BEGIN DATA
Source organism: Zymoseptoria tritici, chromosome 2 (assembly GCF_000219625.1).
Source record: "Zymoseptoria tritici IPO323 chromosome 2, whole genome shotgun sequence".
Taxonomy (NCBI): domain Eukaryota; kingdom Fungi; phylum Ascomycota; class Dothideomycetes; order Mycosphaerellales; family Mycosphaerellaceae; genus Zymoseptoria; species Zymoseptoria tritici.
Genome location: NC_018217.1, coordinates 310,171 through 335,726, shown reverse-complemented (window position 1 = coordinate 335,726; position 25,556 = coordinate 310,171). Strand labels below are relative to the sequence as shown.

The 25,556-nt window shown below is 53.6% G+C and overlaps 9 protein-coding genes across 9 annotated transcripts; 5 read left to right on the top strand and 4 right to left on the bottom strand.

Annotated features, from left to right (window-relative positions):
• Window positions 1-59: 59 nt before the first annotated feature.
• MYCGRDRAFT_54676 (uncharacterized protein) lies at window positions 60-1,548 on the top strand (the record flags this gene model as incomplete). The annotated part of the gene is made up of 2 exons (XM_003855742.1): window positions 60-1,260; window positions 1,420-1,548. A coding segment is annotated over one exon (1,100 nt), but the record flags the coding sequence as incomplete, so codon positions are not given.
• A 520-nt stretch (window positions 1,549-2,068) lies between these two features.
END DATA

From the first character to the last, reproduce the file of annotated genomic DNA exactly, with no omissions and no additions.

Source organism: Zymoseptoria tritici, chromosome 2 (assembly GCF_000219625.1).
Source record: "Zymoseptoria tritici IPO323 chromosome 2, whole genome shotgun sequence".
Taxonomy (NCBI): domain Eukaryota; kingdom Fungi; phylum Ascomycota; class Dothideomycetes; order Mycosphaerellales; family Mycosphaerellaceae; genus Zymoseptoria; species Zymoseptoria tritici.
Genome location: NC_018217.1, coordinates 310,171 through 335,726, shown reverse-complemented (window position 1 = coordinate 335,726; position 25,556 = coordinate 310,171). Strand labels below are relative to the sequence as shown.

The 25,556-nt window shown below is 53.6% G+C and overlaps 9 protein-coding genes across 9 annotated transcripts; 5 read left to right on the top strand and 4 right to left on the bottom strand.

Annotated features, from left to right (window-relative positions):
• Window positions 1-59: 59 nt before the first annotated feature.
• MYCGRDRAFT_54676 (uncharacterized protein) lies at window positions 60-1,548 on the top strand (the record flags this gene model as incomplete). The annotated part of the gene is made up of 2 exons (XM_003855742.1): window positions 60-1,260; window positions 1,420-1,548. A coding segment is annotated over one exon (1,100 nt), but the record flags the coding sequence as incomplete, so codon positions are not given.
• A 520-nt stretch (window positions 1,549-2,068) lies between these two features.